My friend Christine Eccles, who died at the age of 75, was a writer, theater director and activist who lived her principles and ideals with brilliant vigour, spirit and energy.

In the early 1970s she set up her own theater company, Mayday, at the newly opened Battersea Arts Center in south London (based in Battersea’s Old Town Hall), where the plays and events she rode in subsequent years faced community issues. with exuberance, playfulness and subversion.

There was Once Round Lil, Twice Round the Gasworks (1974), about catalog culture, living from never-never; The Adventures of Jack Boot (1975), on the rise of the National Front; and The Black Shop (1975-76), exploring working conditions in a local factory.

Other shows included All the Councilors’ Men (1976-77), about poor housing conditions on the Doddington estate of Battersea, and Dead Generations (1976), which focused on John Burns, elected Socialist MP for Battersea in 1892.

There were also rock’n’roll musicals: Urban Gorilla Rock, in 1976, about direct action, and, in 1977, the year of the Queen’s Silver Jubilee, a punk rock show, Jubulubu ( an adaptation of Ubu Roi by Alfred Jarry), which had its run while the Sex Pistols were on the charts with God Save the Queen.

Born in Warrington, Cheshire, Christine was the second daughter of Mary (née Cunnane), from Co Sligo, and Hugh Eccles, an RAF officer. She was educated at St Bernard’s Convent School in Slough, Berkshire, then went to the University of Leeds, graduating in 1968 with a degree in English, followed by an MA in Theater Arts. While in college, she became involved in several theatrical projects with controversial director and teacher Albert Hunt, whose influence was evident when she established the Mayday Theater Company in 1974.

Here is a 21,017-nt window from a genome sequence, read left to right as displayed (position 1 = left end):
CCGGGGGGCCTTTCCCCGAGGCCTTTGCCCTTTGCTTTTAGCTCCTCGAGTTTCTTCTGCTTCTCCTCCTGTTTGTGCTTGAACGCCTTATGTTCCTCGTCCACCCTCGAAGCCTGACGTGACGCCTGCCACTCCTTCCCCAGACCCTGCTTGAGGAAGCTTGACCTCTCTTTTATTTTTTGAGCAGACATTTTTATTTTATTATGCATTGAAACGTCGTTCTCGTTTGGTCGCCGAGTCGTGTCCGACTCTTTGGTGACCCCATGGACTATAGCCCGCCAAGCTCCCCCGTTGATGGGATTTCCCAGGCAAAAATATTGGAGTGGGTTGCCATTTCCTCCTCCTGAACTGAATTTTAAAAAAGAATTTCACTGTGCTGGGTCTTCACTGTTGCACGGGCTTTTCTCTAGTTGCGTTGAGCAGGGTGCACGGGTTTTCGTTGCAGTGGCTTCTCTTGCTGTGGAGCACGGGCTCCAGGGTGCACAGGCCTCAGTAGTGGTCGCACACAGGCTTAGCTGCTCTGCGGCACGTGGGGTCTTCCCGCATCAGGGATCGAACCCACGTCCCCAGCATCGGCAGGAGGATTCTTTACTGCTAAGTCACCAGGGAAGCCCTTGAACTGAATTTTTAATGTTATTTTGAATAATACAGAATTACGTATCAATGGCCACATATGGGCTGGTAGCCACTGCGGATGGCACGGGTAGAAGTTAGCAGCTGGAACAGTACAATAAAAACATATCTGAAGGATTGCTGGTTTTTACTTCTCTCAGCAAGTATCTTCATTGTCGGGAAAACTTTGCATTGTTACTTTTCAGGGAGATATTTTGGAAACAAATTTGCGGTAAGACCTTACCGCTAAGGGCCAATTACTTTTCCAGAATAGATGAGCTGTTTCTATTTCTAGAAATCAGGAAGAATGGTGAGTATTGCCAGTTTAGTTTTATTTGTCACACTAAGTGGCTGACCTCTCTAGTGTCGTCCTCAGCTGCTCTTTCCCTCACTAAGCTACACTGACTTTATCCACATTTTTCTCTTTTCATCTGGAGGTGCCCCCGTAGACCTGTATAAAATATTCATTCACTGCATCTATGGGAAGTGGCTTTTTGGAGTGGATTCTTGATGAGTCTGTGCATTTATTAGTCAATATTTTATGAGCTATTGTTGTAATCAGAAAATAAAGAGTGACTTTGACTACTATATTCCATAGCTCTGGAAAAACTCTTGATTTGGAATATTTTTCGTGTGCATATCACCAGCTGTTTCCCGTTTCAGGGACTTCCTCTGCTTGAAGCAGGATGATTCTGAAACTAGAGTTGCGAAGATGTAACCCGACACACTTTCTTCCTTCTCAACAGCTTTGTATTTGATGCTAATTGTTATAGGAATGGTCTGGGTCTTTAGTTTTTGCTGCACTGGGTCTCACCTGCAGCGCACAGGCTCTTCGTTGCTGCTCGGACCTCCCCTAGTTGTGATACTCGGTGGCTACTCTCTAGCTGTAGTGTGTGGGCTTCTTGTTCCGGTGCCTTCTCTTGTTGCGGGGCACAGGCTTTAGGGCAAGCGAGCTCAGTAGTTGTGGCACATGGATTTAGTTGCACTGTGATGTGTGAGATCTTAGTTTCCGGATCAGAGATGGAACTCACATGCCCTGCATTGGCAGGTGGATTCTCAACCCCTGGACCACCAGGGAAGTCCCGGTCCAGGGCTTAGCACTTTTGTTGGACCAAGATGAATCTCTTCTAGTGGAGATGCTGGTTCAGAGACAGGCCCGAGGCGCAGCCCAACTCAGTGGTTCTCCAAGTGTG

Mayday’s shows have been broadcast to a wide range of audiences, from playgrounds and mother and baby groups to ICA. But after Arts Council funding ceased during the Thatcher years, the society closed in 1982.

Subsequently, Christine turned to other areas of cultural work. She became an arts critic for publications such as The Sunday Times, Time Out and City Limits, where she and I worked together for a time. She also wrote a book, The Rose Theater (1990), about Elizabethan theatre.

Christine’s loyalty to Battersea – where she had lived since the Mayday company was founded – was unwavering. From the 1970s she was a member of Pavement, a community support group which also had a newspaper, and with the local Shaftesbury Foundation (and other charities) she worked with local children who had needs special education. A lifelong socialist, in 1999-2000 she was chairman of the Battersea Labor Party.

Her greatest joy, however, was being surrounded by her family and friends, including her beloved dog, Cro, and especially organizing what became known as ‘Crown Thursdays’. (in his local pub), reminiscing about the good old days and enjoying his favorite drink, whiskey.

Christine is survived by her partner, John Garrett, her son, Jack, from her marriage to Derek Thompson, which ended in divorce in 1980, three grandchildren, Ella, Alice and Harriet, and her brothers and sisters Patrick and Diana.

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